Pakistan has reached a boiling point: the country is teetering on the brink of economic collapse and the government, led by Prime Minister Shehbaz Sharif, is struggling against calls for fresh elections by the Imran Khan-led opposition. Pakistan’s election commission, meanwhile, has stated that it is unable to conduct general elections at the moment, throwing another wrench into the country's ongoing political crisis.
On March 24, Pakistan's Defence Minister Khawaja Asif stated in a press conference that the country did not have sufficient funds to hold elections. The announcement came amid a brewing economic, political, and security crisis in Pakistan, sparked by former prime minister Imran Khan's ouster from parliament in 2022 — just 15 months short of the full five-year term. Khan has been strategizing and campaigning for the country to hold elections soon, while Pakistan’s Supreme Court has ordered political parties to come to the negotiating table and determine a solution to this fast-evolving political debacle.
Since the April 2022 vote of no-confidence in the Pakistani parliament, Imran Khan, leader of the Pakistan Tehreek-e-Insaf party (PTI), has not only maintained his committed political base, but gained new supporters. To prove his ouster in 2022 was “illegal” (and banking that his resulting notoriety could get him re-elected), in January 2023, Khan dissolved the PTI-governed legislative assemblies of Punjab and Khyber Pakhtunkhwa (KP), which account for 66 per cent of the country’s national assembly seats. Since national elections and the four provincial polls in Pakistan are typically held around the same time for logistical and financial purposes, Khan likely sought to force national elections to be held earlier than the originally scheduled timeline of October 2023. However, the Election Commission of Pakistan (ECP) has conveyed its inability to conduct general elections in line with Khan’s timeline, citing constitutional, legal, and logistical issues.
Constitutionally, elections should be held every five years and within 60 days of the assembly’s dissolution. In the case of early dissolutions, elections should be held within 90 days of dissolution. Therefore, the Supreme Court of Pakistan, after rejecting a petition from the defence ministry asking to postpone the provincial polls, constitutionally stayed its suo moto decision (i.e. an action taken by the court of its own accord) to order snap polls in the populous Punjab province on May 14. KP election dates remain undefined.
But snap polls have serious implications for gender representation among the electorate. Pakistani women have faced decades-long community-imposed bans on voting, which translates into their disenfranchisement, as women remain highly under-registered on electoral rolls. Even as the ECP strives to register more female voters, 11.37 million women are reportedly unregistered and are unlikely to be registered by the cut-off period of 30 days before the date of elections.
Legally, according to Section 14 of the Elections Act, the ECP is also obligated to declare an election “strategy” at least four months prior to the polls. A key component of this election strategy implicates a 2021 bill passed by Khan’s PTI-led government that mandates the use of electronic voting machines (EVMs). The cost of setting up EVMs could hit C$479 million (25 billion Pakistani rupees), which is three and a half times the total costs incurred during the 2018 general elections. EVMs also require rigorous trials before deployment for reliability purposes, leading both the current government and the ECP to oppose the use of EVMs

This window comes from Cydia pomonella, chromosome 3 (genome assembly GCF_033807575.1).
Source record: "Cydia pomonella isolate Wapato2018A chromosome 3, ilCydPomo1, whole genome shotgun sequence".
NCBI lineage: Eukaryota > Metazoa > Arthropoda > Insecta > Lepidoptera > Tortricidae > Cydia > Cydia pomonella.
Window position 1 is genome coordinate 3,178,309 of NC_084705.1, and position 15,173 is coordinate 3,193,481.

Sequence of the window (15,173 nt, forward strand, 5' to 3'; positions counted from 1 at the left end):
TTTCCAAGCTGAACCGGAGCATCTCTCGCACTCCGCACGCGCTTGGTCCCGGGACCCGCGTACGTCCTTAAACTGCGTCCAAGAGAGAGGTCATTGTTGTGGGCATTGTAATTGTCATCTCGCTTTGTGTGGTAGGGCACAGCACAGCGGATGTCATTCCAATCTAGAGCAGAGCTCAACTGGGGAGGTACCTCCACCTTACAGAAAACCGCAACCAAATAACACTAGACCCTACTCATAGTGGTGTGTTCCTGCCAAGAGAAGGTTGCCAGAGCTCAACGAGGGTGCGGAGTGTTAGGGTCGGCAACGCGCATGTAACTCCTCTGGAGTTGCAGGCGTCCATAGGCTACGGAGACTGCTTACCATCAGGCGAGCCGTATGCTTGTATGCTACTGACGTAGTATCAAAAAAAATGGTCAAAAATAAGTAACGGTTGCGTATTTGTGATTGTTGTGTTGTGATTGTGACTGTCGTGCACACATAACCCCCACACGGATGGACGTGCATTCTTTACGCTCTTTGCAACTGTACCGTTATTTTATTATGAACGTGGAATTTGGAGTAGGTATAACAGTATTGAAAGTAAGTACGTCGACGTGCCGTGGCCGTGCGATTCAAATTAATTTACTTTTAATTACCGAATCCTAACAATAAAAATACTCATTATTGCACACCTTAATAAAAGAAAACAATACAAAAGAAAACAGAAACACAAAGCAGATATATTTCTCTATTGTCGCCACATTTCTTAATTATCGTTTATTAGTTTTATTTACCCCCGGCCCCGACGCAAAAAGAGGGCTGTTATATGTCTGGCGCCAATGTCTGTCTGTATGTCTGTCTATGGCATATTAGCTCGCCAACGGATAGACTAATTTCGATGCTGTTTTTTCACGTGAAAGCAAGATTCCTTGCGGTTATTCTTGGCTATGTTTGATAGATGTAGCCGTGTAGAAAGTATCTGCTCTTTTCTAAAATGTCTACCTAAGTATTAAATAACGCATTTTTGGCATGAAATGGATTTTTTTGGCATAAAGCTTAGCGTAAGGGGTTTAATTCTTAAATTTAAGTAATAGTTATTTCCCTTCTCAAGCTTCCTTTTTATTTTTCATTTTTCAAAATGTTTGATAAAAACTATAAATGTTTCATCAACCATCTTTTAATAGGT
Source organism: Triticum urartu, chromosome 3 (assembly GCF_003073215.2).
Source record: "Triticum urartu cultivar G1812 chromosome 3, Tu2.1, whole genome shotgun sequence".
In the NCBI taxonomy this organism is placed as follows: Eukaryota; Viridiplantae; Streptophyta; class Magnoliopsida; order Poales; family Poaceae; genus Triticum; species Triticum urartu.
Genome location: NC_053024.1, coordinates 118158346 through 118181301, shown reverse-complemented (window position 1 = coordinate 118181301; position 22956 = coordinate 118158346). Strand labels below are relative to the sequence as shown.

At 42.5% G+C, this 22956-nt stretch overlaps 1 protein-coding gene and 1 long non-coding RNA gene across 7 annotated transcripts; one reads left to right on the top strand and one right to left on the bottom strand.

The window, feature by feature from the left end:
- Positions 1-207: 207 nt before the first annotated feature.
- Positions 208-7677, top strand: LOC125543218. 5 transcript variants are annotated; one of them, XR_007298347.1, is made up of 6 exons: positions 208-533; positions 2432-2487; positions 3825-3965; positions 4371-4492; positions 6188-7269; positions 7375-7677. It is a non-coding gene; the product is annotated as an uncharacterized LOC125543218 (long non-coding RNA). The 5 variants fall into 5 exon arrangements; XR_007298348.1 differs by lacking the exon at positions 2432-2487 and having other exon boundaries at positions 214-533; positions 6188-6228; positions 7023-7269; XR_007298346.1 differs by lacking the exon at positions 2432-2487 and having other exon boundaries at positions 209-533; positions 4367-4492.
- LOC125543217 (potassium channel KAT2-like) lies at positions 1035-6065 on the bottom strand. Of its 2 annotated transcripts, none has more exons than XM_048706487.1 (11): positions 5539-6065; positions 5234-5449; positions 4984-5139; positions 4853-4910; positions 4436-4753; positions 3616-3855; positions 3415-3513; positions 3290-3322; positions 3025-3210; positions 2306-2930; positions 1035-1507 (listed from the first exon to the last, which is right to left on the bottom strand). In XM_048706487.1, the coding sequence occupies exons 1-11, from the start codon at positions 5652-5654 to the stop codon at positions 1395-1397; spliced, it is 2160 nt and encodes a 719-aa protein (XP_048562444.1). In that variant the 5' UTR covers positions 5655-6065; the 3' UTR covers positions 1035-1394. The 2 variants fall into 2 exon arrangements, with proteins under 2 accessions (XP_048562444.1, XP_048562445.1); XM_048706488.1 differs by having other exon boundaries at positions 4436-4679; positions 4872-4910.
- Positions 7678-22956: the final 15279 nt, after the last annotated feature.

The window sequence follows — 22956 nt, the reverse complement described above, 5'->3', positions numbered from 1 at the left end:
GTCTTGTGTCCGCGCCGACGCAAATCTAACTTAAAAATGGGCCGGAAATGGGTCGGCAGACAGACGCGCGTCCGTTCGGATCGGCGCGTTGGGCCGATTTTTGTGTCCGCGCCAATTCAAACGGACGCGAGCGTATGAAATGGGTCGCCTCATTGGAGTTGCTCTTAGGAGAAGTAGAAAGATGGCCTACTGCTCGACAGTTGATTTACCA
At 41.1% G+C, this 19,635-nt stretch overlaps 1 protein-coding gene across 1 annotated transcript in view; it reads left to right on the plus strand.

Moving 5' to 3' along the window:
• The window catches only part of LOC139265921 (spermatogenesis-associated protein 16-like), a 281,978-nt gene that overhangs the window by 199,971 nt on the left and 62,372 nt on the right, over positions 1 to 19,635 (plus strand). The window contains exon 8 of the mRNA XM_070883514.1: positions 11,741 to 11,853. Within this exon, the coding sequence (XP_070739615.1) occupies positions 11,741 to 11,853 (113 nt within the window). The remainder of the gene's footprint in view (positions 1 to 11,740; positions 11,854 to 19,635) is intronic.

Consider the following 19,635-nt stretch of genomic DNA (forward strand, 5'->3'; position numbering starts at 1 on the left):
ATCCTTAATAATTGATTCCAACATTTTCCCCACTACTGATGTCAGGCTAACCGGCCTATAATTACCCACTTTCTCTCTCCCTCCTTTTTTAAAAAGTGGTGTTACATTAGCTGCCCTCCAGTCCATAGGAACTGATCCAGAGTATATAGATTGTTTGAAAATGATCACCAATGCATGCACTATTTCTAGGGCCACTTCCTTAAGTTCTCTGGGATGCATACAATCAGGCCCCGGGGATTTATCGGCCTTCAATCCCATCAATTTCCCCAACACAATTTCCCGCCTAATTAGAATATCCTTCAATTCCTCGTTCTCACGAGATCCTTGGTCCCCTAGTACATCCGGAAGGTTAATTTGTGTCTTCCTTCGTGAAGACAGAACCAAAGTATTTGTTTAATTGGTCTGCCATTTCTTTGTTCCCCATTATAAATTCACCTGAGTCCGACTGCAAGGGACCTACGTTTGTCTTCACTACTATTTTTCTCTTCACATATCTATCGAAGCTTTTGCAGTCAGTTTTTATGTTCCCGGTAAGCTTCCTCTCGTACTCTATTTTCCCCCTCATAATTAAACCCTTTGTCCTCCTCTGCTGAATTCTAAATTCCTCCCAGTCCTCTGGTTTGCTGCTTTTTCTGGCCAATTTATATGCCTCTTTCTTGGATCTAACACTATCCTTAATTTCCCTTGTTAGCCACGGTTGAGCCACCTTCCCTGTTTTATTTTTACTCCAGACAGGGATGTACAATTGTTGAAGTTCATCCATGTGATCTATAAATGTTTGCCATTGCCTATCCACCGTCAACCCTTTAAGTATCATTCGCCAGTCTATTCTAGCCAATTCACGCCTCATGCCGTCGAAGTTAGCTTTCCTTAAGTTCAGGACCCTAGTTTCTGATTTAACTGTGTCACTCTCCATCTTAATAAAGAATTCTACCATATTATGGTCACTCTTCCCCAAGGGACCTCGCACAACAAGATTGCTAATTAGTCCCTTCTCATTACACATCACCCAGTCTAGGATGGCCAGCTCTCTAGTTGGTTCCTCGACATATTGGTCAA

Holding elections within the next few months also poses potential logistical and, more importantly, financial challenges for Pakistan. Firstly, the country lacks the funding required for training polling personnel and printing ballot papers. Secondly, Pakistan’s recent record of high inflation and increased prices on essential goods — combined with the government’s decision to hike fuel prices — has drawn significant criticism from the opposition and Pakistani citizens. But the government is holding on: in a recent vote of confidence, the national assembly reiterated its support for the ruling government and Sharif.
- Currency decline may solve IMF loan debacle
In January, a day after foreign exchange companies removed a currency cap on the dollar-rupee exchange rate, the Pakistani rupee witnessed a sharp decline of 9.6 per cent against the U.S. dollar (from 255.4 to 230.9 Pakistani rupees per one U.S. dollar), marking the largest one-day drop since 1999. The removal of the exchange rate cap is a key demand of the International Monetary Fund (IMF), and foreign exchange companies claimed that the cap was causing “artificial distortions” for the Pakistan economy. This drop may prove beneficial for the current government in establishing the need to secure the US$6.5-billion IMF loan.
- Domestic security concerns in Pakistan
Pakistan’s political and economic crises are further complicated by domestic security issues. The banned Tehreek-e-Taliban Pakistan (TTP) has ramped up violent attacks in various parts of the country. Pakistan has failed to negotiate with the TTP, who have sanctuary in Afghanistan, thereby straining relations with Kabul. As TTP strongholds are mainly limited to the regions of KP and Balochistan, the group’s expansion will provoke other rival factions, such as the Baloch militants, also to ramp up attacks in the region, further draining the state treasury.
• Produced by CAST’s South Asia team: Dr. Sreyoshi Dey (Program Manager); Prerana Das (Analyst); Suyesha Dutta (Analyst); and Silvia Rozario (Analyst).